It almost seems crass to suggest that Daryl Powell’s tenure as Castleford Tigers head coach will be defined by the result in Saturday’s Betfred Challenge Cup final, in which his side will meet St Helens.
Since taking over in 2014, Powell has turned the Wheldon Road club from Super League water-treaders (and occasional relegation battlers), into play-off mainstays, via three major finals and a League Leaders’ Shield.
The former Featherstone Rovers boss has restored the ‘Classy Cas’ moniker, and brought the good times back to the Mend-A-Hose Jungle, with Neil Diamond’s Sweet Caroline providing the perfect soundtrack to a remarkable 2017 campaign.
However, it’s impossible to deny that this weekend’s showdown under the Wembley arch will have a significant impact on how history reflects on his stewardship when he passes the reins on to Lee Radford and moves his things into the Warrington coach’s office at the end of this season.
The Tigers were last here in 2014, when they fell short against the Leeds Rhinos’ ‘Golden Generation’, who were on a mission to end a run of eight Challenge Cup final defeats in nine visits.
Three years later, it was Leeds again for the Tigers, this time in the Betfred Super League Grand Final. Castleford had been the standout side all season, winning the League Leaders’ Shield with apparent ease, before bowing out with a whimper on a torrid night at Old Trafford.
Fast forward another four years and here we are again, on the eve of what is only Castleford’s third trip to Wembley since they last lifted rugby league’s most famous trophy 35 years ago.
There’s no argument that ending that drought on Saturday would represent Powell’s highest honour as a coach and would be a fitting way for a man who has etched his name into Castleford folklore to sign out ahead of his departure.
There’s also no doubt in my mind that regardless of the result this weekend, Powell’s seven years at the club have, overall, been a success. When you take a holistic look at the transformation in the time since he took over a side rooted to the bottom of the table, Castleford, as a club, are almost unrecognisable.
And yet, if Daryl and his side do fall short again on Saturday, his inability to deliver success in a major final will undeniably go down as a sizable blot on his copybook.
So transformation, definitely, but the question he has one last chance to answer this weekend is; into what?
Castleford are now established competitors. They expect to be in the play-offs at the end of the season, they expect to be involved in big occasions just like this. But the step they have, as of yet, been unable to take, is to become winners.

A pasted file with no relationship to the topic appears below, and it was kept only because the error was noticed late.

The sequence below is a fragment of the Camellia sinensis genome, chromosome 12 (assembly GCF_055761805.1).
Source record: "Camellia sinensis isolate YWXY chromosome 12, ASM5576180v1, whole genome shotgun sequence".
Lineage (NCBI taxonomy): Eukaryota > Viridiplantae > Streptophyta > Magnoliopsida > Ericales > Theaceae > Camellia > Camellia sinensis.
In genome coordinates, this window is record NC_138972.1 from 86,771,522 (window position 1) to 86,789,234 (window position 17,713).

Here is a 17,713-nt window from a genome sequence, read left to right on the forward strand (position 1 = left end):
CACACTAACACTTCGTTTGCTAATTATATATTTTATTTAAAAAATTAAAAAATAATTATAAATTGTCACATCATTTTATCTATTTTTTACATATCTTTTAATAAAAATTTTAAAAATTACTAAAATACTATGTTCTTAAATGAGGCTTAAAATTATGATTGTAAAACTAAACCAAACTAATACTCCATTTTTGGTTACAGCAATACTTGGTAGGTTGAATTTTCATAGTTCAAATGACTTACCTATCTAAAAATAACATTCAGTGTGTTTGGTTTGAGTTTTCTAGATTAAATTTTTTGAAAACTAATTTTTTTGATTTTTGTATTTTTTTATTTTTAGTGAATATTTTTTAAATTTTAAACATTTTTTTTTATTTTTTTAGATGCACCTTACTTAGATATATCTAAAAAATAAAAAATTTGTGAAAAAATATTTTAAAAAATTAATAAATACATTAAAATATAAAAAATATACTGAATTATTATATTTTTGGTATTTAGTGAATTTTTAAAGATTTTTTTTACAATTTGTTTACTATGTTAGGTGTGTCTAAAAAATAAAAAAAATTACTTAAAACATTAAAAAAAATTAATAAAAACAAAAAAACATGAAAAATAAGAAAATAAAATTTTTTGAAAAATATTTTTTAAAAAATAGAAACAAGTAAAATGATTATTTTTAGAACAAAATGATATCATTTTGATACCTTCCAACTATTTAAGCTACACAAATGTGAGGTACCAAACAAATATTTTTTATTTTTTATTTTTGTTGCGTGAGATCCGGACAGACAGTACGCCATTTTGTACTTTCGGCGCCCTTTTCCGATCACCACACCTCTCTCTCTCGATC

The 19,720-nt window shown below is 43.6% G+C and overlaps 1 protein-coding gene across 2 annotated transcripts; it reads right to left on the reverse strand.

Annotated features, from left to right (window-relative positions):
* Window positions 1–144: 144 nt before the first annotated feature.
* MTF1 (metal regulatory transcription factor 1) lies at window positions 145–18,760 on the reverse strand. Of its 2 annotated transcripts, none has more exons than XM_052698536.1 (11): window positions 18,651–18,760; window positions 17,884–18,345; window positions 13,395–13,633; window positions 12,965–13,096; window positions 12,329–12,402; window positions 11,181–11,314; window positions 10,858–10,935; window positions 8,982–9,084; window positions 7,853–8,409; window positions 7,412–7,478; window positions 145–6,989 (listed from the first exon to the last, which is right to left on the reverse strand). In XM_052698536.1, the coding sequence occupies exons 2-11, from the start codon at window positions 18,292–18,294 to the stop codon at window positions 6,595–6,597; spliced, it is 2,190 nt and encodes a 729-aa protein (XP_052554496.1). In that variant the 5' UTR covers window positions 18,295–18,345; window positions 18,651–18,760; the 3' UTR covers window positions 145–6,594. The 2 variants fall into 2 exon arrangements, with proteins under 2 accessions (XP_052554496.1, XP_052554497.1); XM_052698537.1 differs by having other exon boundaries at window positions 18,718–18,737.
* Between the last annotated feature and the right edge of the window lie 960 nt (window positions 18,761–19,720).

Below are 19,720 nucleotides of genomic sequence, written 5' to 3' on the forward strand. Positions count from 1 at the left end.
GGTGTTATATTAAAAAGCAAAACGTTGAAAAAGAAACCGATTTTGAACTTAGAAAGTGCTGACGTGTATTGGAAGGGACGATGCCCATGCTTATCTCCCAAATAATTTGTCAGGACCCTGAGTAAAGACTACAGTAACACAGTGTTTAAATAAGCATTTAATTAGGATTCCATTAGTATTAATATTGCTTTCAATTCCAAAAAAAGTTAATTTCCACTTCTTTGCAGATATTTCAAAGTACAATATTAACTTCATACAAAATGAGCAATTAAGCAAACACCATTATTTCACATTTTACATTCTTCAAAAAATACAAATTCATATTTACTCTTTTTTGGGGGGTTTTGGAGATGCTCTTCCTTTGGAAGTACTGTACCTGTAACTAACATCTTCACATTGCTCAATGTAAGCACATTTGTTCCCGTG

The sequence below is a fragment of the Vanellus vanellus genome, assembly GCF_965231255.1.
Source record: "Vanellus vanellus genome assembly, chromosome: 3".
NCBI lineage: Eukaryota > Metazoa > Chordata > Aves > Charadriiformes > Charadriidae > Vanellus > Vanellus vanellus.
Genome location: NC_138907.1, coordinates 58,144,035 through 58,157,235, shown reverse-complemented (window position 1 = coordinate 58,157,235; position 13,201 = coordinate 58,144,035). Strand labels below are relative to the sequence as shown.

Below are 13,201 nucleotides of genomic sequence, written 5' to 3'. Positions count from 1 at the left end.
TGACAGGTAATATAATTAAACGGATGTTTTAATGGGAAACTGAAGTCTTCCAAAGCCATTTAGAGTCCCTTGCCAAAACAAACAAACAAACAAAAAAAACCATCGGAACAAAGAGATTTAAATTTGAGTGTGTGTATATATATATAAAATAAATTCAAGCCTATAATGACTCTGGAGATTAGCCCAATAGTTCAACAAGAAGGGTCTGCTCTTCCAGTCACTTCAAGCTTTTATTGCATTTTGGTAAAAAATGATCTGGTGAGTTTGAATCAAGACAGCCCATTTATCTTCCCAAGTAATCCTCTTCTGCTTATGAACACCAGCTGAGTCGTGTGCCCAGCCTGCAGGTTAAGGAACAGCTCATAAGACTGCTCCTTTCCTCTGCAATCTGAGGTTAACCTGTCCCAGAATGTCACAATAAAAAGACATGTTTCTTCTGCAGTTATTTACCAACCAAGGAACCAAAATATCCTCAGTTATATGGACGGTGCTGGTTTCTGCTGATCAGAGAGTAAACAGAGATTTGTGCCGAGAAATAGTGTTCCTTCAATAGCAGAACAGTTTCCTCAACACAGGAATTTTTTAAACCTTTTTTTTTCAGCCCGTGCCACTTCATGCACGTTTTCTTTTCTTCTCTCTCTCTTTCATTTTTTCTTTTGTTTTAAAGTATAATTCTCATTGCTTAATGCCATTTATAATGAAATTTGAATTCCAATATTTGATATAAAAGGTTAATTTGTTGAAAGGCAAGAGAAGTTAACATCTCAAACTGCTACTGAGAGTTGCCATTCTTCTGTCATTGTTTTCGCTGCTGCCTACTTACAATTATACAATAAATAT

For all of their dominance in the 2017 regular season, they were a rabbit in the headlights that night at Old Trafford. And in the seasons that followed, it’s looked at times like they’ve hit some sort of psychological barrier, stopping them from getting over the line in big games.
If they are to be successful on Saturday, they have to get the mentality right. There’s going to be plenty of emotion flying around in the build-up and on the day; there are a number of high-profile players also leaving the club at the end of the season. Will they shrink into the shadows in that last-chance saloon, or can they use it as motivation to banish the ghosts of their previous shortcomings?
Of course, they face no easy task. St Helens have been the dominant side in the last three seasons and are looking to end a Wembley hoodoo of their own. They’re not short of motivation themselves either. With the likes of Lachlan Coote and Kevin Naiqama moving on at the end of the season, this is their final opportunity to fill the one piece missing in this group’s puzzle.
On paper you have to make Castleford clear underdogs; they’ve had a hugely disrupted few weeks since the semi-final, and much of the squad that will take the field on Saturday have played very little rugby, in almost complete contrast to a St Helens team that is now so established that it pretty much picks itself.
If history teaches us one thing about the Betfred Challenge Cup final, however, it’s that favourites can fall.
From a neutral perspective, this final is a mouth-waterer. The weather forecast is promising an absolute scorcher in London, meaning we’ll get a wide, fast track at Wembley, something that will suit Castleford’s attack-minded approach down to the ground. If they can avoid an arm-wrestle, and a game of rugby league football breaks out, this could go either way.
There’s so many storylines as well… Daryl Powell’s last season, the return of fans to rugby league’s big day out in the capital. It’s been 13 years for Saints, 35 for Castleford, fand or one the wait will go on, but perhaps the most interesting narrative of them all is that we will finally get a definitive answer…
Daryl Powell’s Castleford Tigers; Serial competitors, or winners?